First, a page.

This spawned a sort of new realm for Burning Man, the do-gooder outreach realm known as Burners without Borders. Post-Katrina, there was this huge need on the Gulf Coast for cleanup. That’s Burning Man’s sweet spot. This is a city that’s created and then destroyed by very capable people who are at the top of their professions in a number of areas like construction and medicine. At the end of the event, some from Burning Man decided they would set up an encampment there. There was a yearning for something that felt a little less hedonistic.

You have several chapters in the book devoted to Reverend Billy, who has become a fixture here in New York City. I had no clue he was a burner.

Reverend Billy’s basic anti-consumerism message really resonated out there, as this is a city that’s based around that paradigm. There’s such a symbiotic relationship between what Rev. Bill and the Church of Stop Shopping—now the Church of Life after Shopping—and Burning Man were trying to do in de-emphasizing these commodified relationships. They then entered into a partnership. The Black Rock Foundation, which is an offshoot of Burning Man, provided some funding for Reverend Billy’s movie What Would Jesus Buy? and his tour. They’ve developed a very close relationship and sponsor him when he comes out to California.

Did you find it’s better to go out there and cover the event as a detached observer or did you experience it for yourself?

I don’t believe in the notion of objectivity, but I strongly believe in fairness and in writing the way that speaks honestly and doesn’t worry about the consequences over the years. If you present stories accurately, it will work. With this book, it was important for me to do experiential journalism. I wanted to try and get a sense of why people donate months of their lives to these projects only to see them burn in the end. Who are these people and what’s motivating them? What are they getting out of this and how does this add up to what the city is about? Their perspective is so interesting that I feel really honored that I’m able to be the conduit for all these people, who have certainly affected my own sense of what’s possible, of what culture can be, and of what kind of stories I want to tell as a journalist.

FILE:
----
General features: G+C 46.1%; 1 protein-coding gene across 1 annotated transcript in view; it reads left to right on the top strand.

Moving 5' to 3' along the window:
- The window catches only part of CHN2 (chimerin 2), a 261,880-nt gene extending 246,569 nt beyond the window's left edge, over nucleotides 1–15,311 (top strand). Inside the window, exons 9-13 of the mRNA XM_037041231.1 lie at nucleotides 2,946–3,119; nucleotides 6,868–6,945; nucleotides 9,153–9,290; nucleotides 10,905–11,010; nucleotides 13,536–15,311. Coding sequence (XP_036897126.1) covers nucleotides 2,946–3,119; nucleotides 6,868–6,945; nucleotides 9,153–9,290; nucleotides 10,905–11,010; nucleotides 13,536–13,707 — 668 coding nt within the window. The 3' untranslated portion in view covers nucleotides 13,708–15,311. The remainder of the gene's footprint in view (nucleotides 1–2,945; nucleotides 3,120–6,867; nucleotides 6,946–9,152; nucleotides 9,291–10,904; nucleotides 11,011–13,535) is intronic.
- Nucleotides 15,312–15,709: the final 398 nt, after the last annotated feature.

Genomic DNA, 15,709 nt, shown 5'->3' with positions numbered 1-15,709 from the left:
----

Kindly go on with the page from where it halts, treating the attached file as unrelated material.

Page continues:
And what’s the deal with “Scribe,” the name that appears under “Steven T. Jones” on the cover?

There’s a scene in the very beginning of the book, during my first camp meeting with Opulent Temple, when I discuss getting the Scribe playa name. Basically, it grew out of my intention to chronicle the culture that I was participating in. But after that first year, it really took on a life of its own because so many people came to know me as Scribe, including many people who I’d bump into around San Francisco. Even my last girlfriend, Syda, primarily called me Scribe. That might seem strange to many people, and calling yourself by a name other than the one your parents gave you does take some getting used to, but there’s also something very empowering about assuming an identity of your choosing. In a world that we build from scratch, in a culture based on reinvention, it seems quite natural and appropriate to form an alter ego and really make it your own.

What’s more interesting to cover, a Burning Man festival or politics?

This culture has become more interesting to me than mainstream politics. At this point all institutions—albeit religious, political, or labor—all seem so deeply corrupt and inauthentic. Even when it is authentic, it doesn’t seem to enact any real change. But Burning Man has had a profound effect on people’s lives because, in large part, they did it themselves. In the process, they discovered something about themselves they didn’t know they had within them.

Becky Garrison is a panelist for The Washington Post's On Faith and a contributor to the Guardian, among other publications. Her books include Jesus Died for This? A Satirist's Search for the Risen Christ (Zondervan, August, 2010) and Starting from Zero with $0: Building Mission-Shaped Ministries on a Shoestring (Seabury Press, September 2010).